Although the Māori people had named many of the plants found here, from the scientific point of view botanical exploration began when Captain James Cook first dropped the anchor of HM barque Endeavor in New Zealand waters. This was just one of Cook’s ports of call on his epic Voyage of Discovery to the South Seas. On board the ship were the noted amateur naturalist Joseph (later Sir Joseph) Banks (in red coat) and the eminent botanist Dr. Daniel Solander. Completing their party were three artists as well as a number of personal servants. His father had left the young Banks a fortune. With it he financed the botanical side of the expedition from his own pocket. Throughout his life he used this money in any way he could for the advancement of science.
Cook anchored in the lee of Motu Arohia (Arohia Island) in the Bay of Islands on 29th November 1769 where the ship remained for one week. It was long enough for the small party of botanists to collect 85 species of plants new to science. Meticulous drawings were made of many of the plants found in New Zealand. Later copper plates were engraved to transfer these pictures into a monumental work to be known as Banks’ Florilegium. After some twelve years and escalating costs it appears the project was abandoned as Banks developed other interests.
In the years that followed Captain Cook made two further journeys to the South Seas at the behest of the British Admiralty. On board for the second voyage were father and son J R & G Forster to act as botanist and artist. The Forsters continued to make important finds in our area. A book published in Germany in 1776 first made reference to New Zealand plants.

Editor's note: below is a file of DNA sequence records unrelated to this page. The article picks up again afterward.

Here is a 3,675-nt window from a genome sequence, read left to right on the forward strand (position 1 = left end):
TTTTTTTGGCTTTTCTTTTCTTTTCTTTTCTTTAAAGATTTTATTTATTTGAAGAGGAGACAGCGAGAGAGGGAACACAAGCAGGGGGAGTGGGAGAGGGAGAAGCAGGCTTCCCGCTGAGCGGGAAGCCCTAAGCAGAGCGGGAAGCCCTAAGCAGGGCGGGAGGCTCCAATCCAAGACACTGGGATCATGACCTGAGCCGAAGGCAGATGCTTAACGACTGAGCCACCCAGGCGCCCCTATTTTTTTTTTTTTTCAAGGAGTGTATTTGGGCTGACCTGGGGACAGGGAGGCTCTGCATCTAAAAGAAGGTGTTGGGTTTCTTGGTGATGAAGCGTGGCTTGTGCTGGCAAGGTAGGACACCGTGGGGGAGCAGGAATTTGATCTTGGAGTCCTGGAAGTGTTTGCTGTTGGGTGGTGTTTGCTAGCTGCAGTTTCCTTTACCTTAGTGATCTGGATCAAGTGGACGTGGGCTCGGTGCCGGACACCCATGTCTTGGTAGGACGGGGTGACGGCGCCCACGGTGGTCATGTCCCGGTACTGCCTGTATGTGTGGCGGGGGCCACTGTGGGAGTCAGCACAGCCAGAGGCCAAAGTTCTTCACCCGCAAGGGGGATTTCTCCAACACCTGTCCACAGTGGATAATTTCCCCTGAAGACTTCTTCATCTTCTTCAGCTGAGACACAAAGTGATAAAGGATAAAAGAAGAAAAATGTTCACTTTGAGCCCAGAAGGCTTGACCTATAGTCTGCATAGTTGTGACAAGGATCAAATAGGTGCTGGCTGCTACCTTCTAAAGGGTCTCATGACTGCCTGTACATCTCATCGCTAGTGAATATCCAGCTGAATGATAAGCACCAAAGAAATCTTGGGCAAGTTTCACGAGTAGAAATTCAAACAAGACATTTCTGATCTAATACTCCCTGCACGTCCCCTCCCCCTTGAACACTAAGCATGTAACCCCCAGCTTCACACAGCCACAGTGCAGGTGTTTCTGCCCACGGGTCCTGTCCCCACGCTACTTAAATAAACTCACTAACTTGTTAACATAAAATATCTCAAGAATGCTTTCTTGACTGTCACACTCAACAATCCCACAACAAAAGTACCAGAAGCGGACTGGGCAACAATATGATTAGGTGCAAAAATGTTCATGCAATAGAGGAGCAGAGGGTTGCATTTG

The British were not the only ones exploring this distant land of New Zealand. In 1822 the corvette Coquille sailed from Toulon in France to the South Seas. Captain Duperey anchored in the Bay of Islands for a month. The Executive officer on board Dumont d’Urville, was botanist and P A Lesson his assistant: both have their names commemorated in some of our local plants. Later their ship was refitted and renamed L’Astrolabe, returning here in 1827 when even more species were found and added to the growing New Zealand list.
The experienced Cunningham brothers, Allan and Richard were here in 1826 and 1839, and 1833 respectively when they spent much time in Northland. Not all of the naturalists coming here were professionals. Cornishman William Colenso was a missionary printer and J D Hooker assistant surgeon to the British Antarctic Expedition. The latter was here in 1841. On his return to England, Hooker, now Sir Joseph Hooker, succeeded his father Sir William Hooker as Director of the garden at Kew. He corresponded with several New Zealand botanists publishing their findings in two volumes, dedicated to them with the words “This work, which owes so much to their indefatigable exertions”. These proved to be of great value to the emerging New Zealand-based naturalists.
With the mission station established at Kerikeri, a centre became available for exploration further inland. There are now some two and a half thousand plants on the New Zealand list. Many of these grow here in the north of the country and were first named scientifically from our area. Almost two hundred different kinds may be seen in “The Discoverers’ Garden”.